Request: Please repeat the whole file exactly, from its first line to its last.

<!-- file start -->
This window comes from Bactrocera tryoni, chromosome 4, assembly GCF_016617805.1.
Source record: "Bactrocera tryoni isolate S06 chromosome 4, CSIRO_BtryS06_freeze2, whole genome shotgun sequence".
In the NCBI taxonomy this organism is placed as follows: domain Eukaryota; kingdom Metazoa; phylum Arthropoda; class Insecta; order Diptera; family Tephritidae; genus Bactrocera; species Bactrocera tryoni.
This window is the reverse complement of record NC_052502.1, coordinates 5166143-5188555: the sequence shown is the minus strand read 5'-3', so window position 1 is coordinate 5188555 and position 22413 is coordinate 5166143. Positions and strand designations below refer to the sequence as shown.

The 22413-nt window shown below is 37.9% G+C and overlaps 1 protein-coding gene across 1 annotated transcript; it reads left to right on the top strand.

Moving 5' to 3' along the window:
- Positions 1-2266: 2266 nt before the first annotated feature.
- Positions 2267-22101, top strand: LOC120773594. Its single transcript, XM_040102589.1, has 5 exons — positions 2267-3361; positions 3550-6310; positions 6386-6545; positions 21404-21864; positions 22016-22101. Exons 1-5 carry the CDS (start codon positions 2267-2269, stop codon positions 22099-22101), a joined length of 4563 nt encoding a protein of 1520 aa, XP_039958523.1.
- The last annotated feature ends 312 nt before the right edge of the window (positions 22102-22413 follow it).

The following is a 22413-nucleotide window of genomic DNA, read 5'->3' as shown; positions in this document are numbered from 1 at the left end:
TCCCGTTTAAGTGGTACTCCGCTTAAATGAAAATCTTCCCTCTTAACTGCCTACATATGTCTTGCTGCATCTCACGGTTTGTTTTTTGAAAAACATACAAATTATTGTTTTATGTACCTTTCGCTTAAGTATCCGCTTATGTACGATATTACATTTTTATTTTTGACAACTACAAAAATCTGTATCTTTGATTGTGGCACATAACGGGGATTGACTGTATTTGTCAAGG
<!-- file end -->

This window comes from Bactrocera tryoni, chromosome 4, assembly GCF_016617805.1.
Source record: "Bactrocera tryoni isolate S06 chromosome 4, CSIRO_BtryS06_freeze2, whole genome shotgun sequence".
In the NCBI taxonomy this organism is placed as follows: domain Eukaryota; kingdom Metazoa; phylum Arthropoda; class Insecta; order Diptera; family Tephritidae; genus Bactrocera; species Bactrocera tryoni.
This window is the reverse complement of record NC_052502.1, coordinates 5166143-5188555: the sequence shown is the minus strand read 5'-3', so window position 1 is coordinate 5188555 and position 22413 is coordinate 5166143. Positions and strand designations below refer to the sequence as shown.

The 22413-nt window shown below is 37.9% G+C and overlaps 1 protein-coding gene across 1 annotated transcript; it reads left to right on the top strand.

Moving 5' to 3' along the window:
- Positions 1-2266: 2266 nt before the first annotated feature.
- Positions 2267-22101, top strand: LOC120773594. Its single transcript, XM_040102589.1, has 5 exons — positions 2267-3361; positions 3550-6310; positions 6386-6545; positions 21404-21864; positions 22016-22101. Exons 1-5 carry the CDS (start codon positions 2267-2269, stop codon positions 22099-22101), a joined length of 4563 nt encoding a protein of 1520 aa, XP_039958523.1.
- The last annotated feature ends 312 nt before the right edge of the window (positions 22102-22413 follow it).

The following is a 22413-nucleotide window of genomic DNA, read 5'->3' as shown; positions in this document are numbered from 1 at the left end:
TCCCGTTTAAGTGGTACTCCGCTTAAATGAAAATCTTCCCTCTTAACTGCCTACATATGTCTTGCTGCATCTCACGGTTTGTTTTTTGAAAAACATACAAATTATTGTTTTATGTACCTTTCGCTTAAGTATCCGCTTATGTACGATATTACATTTTTATTTTTGACAACTACAAAAATCTGTATCTTTGATTGTGGCACATAACGGGGATTGACTGTATTTGTCAAGG